What a run the past month or so has been.
On Sept. 23, I flew to Montreal for the city’s annual marathon, which was two days later. I stayed at the Candlewood Suites Hotel which was a great hotel, circa 2001. No comment about this property circa 2011. I’ll never forget the hotel guests who were literally yelling – and I do mean yelling – in the hallway at midnight on Saturday night. Normally, I wouldn’t care too, too much, but having to run 26.2 miles in a matter of hours, I thought a call to the front-desk was necessary. OK, I had to call three times over a 30-minute span before security did anything, but that’s beside the point.
Thankfully, they eventually stopped yelling and I was able to sleep … until about 3:30 a.m., when the fire alarm went off.
I first thought it was simply a prank. But no. I called the front-desk and was told, yes, it is a real fire-alarm and that I had to evacuate my 11th floor room immediately. (I’ll skip the comments I made at that time, but you can believe there was an F-Bomb or two, or 20.)
About 30 minutes later, we were given the all-clear and allowed back into the hotel. Nothing like walking up 11 flights of stairs at 4 a.m.
The marathon itself was uneventful in comparison to the hours before the event. I ran my second-best marathon and was, for the most part, happy. But I realized at, oh, about Mile 18 or 20, that the plyometric training in the Insanity workouts that I used diligently to train for the Tel Aviv Marathon last April was greatly missed; my quads were rather tight in Montreal, but felt fine after Tel Aviv.
On Wednesday, Oct. 5, I got an email from CC with the Team To End AIDS (T2), the endurance-training program I have been a Coach for this year. She had my duties for the Bank of America Chicago Marathon on Sunday morning, Oct. 9.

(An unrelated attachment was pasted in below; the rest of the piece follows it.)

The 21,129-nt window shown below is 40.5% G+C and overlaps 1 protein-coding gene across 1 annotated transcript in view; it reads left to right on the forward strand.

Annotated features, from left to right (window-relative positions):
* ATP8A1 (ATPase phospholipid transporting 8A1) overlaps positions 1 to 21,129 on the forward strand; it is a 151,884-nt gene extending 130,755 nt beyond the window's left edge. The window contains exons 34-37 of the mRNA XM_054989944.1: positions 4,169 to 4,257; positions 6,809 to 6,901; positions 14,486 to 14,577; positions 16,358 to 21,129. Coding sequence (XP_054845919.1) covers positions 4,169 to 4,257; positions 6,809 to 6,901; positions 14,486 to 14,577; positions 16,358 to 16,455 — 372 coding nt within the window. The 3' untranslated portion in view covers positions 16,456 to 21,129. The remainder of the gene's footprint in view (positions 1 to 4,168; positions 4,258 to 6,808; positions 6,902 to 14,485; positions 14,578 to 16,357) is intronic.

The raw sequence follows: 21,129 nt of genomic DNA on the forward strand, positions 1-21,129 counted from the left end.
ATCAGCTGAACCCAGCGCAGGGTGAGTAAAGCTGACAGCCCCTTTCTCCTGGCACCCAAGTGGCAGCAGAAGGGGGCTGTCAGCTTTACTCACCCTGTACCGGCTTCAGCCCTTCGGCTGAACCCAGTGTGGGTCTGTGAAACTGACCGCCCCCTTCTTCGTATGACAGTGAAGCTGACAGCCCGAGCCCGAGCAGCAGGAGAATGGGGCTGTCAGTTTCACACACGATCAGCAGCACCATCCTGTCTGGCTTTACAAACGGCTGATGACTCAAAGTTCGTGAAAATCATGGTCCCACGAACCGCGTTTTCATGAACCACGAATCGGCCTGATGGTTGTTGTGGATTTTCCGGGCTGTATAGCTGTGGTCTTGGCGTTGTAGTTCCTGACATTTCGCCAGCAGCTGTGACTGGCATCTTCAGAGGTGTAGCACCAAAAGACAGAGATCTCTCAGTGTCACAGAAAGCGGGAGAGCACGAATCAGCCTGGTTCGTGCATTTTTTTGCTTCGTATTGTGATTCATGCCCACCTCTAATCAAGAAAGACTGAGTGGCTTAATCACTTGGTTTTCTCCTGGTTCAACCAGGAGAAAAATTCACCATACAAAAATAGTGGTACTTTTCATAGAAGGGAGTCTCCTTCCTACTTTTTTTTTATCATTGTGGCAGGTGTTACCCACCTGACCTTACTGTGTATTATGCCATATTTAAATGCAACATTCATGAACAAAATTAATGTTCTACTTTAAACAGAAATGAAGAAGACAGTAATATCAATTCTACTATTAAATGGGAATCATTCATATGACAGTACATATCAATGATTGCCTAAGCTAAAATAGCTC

They wanted me to “essentially” run the whole marathon, pacing T2 runners who wanted to reach a certain time.
I immediately asked what her definition of “essentially” was and she told me to, well, run the entire 26.2 miles.
That meant two marathons in two weeks.
Hesitation? Not for a second. It was, instead, a challenge for me personally and I really wanted to be out on the course with the T2 runners.
I started with about 15 runners and, for the first 13.1 miles, I really was having a good time. Sure, some of the 15 dropped back and some sped up, but I was thrilled that I got the runners still with me at the half-way point to within one minute of where they needed to be to hit their pre-race time goal.
The second half of the Chicago Marathon was, though, spent dealing with injured or aching T2 runners. Not sure if it was my words of encouragement, a suggestion for eliminating their painful cramps, or a simple re-assuring hug that, yes, you will finish. Ultimately, each one of the T2 runners who endured problems on the second half crossed that finish-line. And each, as I made them promise me, ran across the finish-line.
The 2011 Chicago Marathon wasn’t my marathon. It wasn’t my finishing-time, per se. It was, instead, all about the T2 runners. It was their moment, their day to shine. (See the special video at the end in tribute to all the T2 runners.)
But for me, as I crossed the finish line in my 13th marathon, it was my most rewarding marathon ever, without question. I’m not sure if the T2 runners, as well as T2 staff (including AFC president and fellow runner David Munar, plus CC, Dan, Teddy, Maryann, etc.) and fellow coaches (Katie, Dan, Jamie, Laurin, Emilio, Jim, Bill) know how much joy (and a little pain) I had sharing in their day.
The post-race hugs, celebratory drinks, and the day-after thank-you emails from runners made the 2011 Chicago Marathon a memory I’ll never forget.
I ran with T2 runners along the lakefront on Oct. 15 and Oct. 22 in preparation for the annual Monster Dash Half Marathon on Saturday morning, Oct. 29. Dan and I ran this 13.1 mile ran at a pretty fast clip, and ultimately he finished a few minutes before me, but we both had a great time.
The weather has started getting cold in Chicago, so that means the annual Honolulu Marathon is rapidly approaching. I am super excited to step to the starting line, at 5 a.m. local time, for my fourth consecutive Honolulu Marathon and my 14th overall marathon. I’ll be running with Dell, as always on this race, and perhaps CC, Disa and others from T2.
What a month of running memories it’s been.